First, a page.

The Quadirikiri Cave in Aruba is a fun and surprising attraction. After all, caves in Aruba are a pretty unexpected sight! Here is the history, location, and information on these mysterious Aruba caves.
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The Three Main Aruba Caves
The island nation of Aruba is home to three unexpected and mysterious caves – the Quadirikiri Cave, the Fontein Cave, and the Huliba Cave. These caves are some of the most unique attractions in Aruba – and in my opinion are an easy must-see.
The Huliba Cave is locally known as Baranca Sunu, meaning “bare rock”. This cave is often called the “tunnel of love” due to its heart-shaped entrance, complete with a narrow staircase plunging deep into the darkness of the cave..
Fontein Cave is located within Arikok National Park. This cave is the best choice if you want to get up close and personal with large stalactites (rock formations hanging down from the ceiling) and stalagmites (building up from the ground.) A man-made pathway leads you through to see the geological formations and cave drawings, created by Arawak Indians 2000-3500 years years ago.
The cave is the best known of the three, by far. Also within the Arikok National Park boundaries, this cave features several natural skylights in the roof, allowing the Aruba sunshine to flow inside and light up the cavers.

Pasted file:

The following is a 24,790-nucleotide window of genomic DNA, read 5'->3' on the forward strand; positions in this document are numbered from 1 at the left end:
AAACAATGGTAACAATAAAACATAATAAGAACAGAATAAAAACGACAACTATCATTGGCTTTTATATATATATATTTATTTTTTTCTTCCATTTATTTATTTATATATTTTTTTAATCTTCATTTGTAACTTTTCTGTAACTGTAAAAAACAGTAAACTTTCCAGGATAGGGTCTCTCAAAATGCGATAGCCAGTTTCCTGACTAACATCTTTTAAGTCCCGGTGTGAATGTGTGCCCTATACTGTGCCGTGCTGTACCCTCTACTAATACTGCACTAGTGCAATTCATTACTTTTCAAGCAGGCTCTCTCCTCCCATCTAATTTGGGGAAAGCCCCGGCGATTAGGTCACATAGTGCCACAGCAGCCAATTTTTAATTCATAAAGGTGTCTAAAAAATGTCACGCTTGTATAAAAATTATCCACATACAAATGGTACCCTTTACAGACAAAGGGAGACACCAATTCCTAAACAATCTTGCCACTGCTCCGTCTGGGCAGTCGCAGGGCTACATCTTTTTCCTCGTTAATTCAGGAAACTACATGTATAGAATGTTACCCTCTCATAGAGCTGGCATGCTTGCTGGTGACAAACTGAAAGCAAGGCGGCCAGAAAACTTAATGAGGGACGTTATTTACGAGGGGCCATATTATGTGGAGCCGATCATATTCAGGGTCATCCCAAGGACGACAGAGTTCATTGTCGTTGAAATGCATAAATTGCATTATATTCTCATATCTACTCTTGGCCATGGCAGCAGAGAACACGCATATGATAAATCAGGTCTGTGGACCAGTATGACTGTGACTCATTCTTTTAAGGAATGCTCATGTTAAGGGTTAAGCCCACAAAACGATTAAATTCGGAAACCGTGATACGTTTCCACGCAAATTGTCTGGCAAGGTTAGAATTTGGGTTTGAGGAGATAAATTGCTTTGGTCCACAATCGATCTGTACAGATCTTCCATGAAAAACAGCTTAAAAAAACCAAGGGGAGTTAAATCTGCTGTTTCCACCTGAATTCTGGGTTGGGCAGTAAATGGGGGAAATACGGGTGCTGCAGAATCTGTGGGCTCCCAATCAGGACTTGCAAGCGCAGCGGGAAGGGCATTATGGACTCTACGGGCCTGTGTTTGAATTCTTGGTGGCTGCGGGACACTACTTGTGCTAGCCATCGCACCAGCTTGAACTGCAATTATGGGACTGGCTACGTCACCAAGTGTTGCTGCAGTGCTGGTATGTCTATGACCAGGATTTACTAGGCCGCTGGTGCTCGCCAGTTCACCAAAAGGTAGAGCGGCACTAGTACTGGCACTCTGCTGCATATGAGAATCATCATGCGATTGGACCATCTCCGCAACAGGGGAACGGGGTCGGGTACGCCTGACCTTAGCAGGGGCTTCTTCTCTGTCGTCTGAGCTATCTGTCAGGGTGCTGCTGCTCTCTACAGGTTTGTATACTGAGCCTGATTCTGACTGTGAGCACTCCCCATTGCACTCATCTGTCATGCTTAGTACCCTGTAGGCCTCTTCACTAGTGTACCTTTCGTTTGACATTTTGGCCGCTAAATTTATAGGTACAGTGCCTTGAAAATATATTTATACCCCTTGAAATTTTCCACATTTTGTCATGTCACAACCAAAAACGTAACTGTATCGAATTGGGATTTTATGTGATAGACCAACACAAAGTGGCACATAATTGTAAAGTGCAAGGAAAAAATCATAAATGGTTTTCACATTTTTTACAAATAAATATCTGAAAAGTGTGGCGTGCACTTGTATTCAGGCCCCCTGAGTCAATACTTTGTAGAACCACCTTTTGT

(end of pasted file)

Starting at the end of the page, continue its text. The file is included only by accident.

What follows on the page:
Let’s dive into the Quadirikiri Caves info so that you can visit too!
Visiting Quadirikiri Cave, Aruba
The Quadirikiri caves are located on the island of Aruba, situated on the island’s windward coast and inside of Arikok National Park. You can reach the caves by car, and no it is not necessary to have 4WD to reach the entrance.
Upon parking, visitors will notice a staircase leading up and into the limestone wall, guiding you into an unexpected opening into darkness.
Inside, allow your eyes to adjust to the darkness, and you will soon see a mysterious world filled with stalactites, stalagmites, and ancient rock walls. Oh, and bats. Lots of bats (but don’t worry, they are harmless!)
The Quadirikiri Cave has several chambers, one illuminated by the sunlight streaming through natural skylights in the roof of the cave. It extends for about 100 feet, into the dark passageways. Sorry, no flashlights or headlamps allowed so as not to disturb the bats.
You can’t explore the caves, though, without wondering about the people who inhabited Aruba over 1000 years ago! Today visitors can see remnants of their presence through the cave drawings in the Fontein Cave.
The Arawak Indians (also referred to as Caquetio) were originally inhabitants of Northwestern Venezuela. Many were forced to relocate to Aruba when the Spanish conquests began.
Quadirikiri Cave Hours
The caves are accessible during park hours, from 8:00 – 4:00 pm.
Quadirikiri Cave Entrance Fee
Access to the caves is included under your entrance fee to Arikok National Park. The price is $11 USD.
The Quadirikiri Cave in Aruba is a unique change from your endless beach days! I highly recommend a visit to these fascinating natural tunnels.